- Do you follow any religious movement?
- What is your marital status?
- Do you have any children? How old are they?
- Are you planning to start family?
- Do you have a criminal record?
Each of these questions could be construed as discriminatory and, as such, they are illegal.
Most of us would feel uncomfortable being asked questions about our personal lives by a complete stranger, but only you can decide if a question feels inappropriate to you—we all have different tolerances. If you are asked a question at interview that is not work-related and which makes you feel embarrassed, angry, or uncomfortable, that question is inappropriate. On the other hand, also bear in mind that the interviewer may be trying to break the ice and find out what makes you tick by asking you a question about your life outside work, and may simply have pressed one of your buttons inadvertently. It can be tricky trying to work out where the line is crossed, but use your commonsense.
When someone asks you a question that seemingly has no bearing whatsoever on the job you have applied for, look out for some clues that will help you formulate an answer. Start by looking at the interviewer's body language and listening carefully to his or her tone. Also look at how tense the interviewer seems, how much eye contact the interviewer can manage. Most of us are can make a stab at interpreting these cues instinctively. Second, tune in to your own responses. If you find yourself having a physical reaction to what is said—you feel nauseous, hold your breath, your hands clench, or your heart beats faster—your body is telling you that something is amiss. The quickest way to find out why someone has posed a particular question is simply to ask them politely whey they want to know. Then let them answer, without interjecting.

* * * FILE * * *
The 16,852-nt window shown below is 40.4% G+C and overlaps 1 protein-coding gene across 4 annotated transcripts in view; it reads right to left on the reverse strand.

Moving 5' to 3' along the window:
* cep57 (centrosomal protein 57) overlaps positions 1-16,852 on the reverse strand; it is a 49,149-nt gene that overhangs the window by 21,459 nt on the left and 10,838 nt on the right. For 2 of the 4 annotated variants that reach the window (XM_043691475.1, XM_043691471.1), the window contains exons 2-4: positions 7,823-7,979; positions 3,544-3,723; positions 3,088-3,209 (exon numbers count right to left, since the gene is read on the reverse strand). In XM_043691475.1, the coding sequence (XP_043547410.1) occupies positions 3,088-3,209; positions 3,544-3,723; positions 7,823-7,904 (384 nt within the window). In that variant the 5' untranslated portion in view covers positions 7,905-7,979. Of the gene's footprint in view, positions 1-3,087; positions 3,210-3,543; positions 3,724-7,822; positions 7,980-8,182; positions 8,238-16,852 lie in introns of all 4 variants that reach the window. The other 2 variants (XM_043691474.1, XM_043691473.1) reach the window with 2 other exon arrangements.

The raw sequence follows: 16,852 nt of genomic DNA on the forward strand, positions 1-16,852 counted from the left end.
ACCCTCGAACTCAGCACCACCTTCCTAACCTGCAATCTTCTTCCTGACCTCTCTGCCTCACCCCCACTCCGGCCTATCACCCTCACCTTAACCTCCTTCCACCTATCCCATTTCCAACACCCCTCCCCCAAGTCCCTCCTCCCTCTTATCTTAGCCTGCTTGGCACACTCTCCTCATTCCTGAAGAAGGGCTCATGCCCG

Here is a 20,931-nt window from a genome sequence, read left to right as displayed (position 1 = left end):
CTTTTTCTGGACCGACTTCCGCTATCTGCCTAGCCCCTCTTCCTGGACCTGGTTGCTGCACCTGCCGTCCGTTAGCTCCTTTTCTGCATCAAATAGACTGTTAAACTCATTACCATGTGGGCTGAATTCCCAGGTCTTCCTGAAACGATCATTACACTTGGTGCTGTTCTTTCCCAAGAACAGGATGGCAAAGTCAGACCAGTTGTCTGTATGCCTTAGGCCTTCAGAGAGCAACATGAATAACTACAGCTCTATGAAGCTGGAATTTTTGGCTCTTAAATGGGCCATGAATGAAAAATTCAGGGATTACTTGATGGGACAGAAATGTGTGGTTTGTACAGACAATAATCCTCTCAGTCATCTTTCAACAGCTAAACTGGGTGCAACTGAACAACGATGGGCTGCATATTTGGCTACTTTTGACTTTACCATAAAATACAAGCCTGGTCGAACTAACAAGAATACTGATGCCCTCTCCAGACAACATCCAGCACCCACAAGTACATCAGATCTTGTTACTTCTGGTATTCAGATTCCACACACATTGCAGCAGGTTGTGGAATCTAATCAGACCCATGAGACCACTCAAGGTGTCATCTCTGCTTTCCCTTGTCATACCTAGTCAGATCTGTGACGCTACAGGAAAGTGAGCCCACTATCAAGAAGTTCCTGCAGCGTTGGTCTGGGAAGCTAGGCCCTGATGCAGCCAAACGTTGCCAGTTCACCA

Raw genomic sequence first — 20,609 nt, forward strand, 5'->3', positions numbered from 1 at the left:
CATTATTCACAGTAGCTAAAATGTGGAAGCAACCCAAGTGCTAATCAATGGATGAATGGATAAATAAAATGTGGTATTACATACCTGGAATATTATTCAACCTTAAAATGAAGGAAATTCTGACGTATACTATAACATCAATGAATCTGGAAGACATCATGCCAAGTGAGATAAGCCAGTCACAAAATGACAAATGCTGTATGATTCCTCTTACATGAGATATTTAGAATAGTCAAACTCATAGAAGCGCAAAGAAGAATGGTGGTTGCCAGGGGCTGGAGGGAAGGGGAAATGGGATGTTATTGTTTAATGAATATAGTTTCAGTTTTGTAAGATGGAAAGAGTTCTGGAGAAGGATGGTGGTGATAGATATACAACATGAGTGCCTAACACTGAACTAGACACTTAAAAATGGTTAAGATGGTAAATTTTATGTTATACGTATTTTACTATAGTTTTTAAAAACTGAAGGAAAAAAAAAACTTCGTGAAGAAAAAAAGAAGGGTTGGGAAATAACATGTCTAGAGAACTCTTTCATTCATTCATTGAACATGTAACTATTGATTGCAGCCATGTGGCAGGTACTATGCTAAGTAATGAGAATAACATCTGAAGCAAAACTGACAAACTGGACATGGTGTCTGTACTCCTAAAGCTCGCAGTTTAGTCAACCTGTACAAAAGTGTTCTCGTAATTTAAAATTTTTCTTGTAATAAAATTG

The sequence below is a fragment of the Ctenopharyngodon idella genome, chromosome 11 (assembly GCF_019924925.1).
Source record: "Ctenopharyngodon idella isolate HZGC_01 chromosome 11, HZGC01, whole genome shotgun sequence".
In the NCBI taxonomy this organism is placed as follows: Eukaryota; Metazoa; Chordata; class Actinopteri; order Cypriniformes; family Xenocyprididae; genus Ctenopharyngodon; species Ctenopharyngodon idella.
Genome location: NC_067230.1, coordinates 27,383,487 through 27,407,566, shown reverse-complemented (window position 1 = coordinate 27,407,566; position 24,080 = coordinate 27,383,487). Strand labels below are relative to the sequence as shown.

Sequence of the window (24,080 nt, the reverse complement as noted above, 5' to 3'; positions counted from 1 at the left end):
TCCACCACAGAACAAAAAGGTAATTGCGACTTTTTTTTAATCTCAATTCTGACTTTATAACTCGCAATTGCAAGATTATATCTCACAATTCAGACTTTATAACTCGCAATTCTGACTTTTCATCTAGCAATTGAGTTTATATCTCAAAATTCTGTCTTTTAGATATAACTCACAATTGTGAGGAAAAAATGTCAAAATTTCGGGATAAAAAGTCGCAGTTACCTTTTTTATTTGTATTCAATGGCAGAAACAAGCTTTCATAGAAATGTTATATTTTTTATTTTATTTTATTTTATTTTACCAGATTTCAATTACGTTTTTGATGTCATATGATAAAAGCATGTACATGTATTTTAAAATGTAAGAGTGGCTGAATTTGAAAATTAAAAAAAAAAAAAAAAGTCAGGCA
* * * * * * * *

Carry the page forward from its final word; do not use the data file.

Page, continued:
It can be hard to remain professional when someone has offended or upset you, but it is essential that you keep calm if an interviewer has asked an inappropriate question. Don't be intimidated and consider the following options for your response:
- avoidance: you ignore the question and change the subject;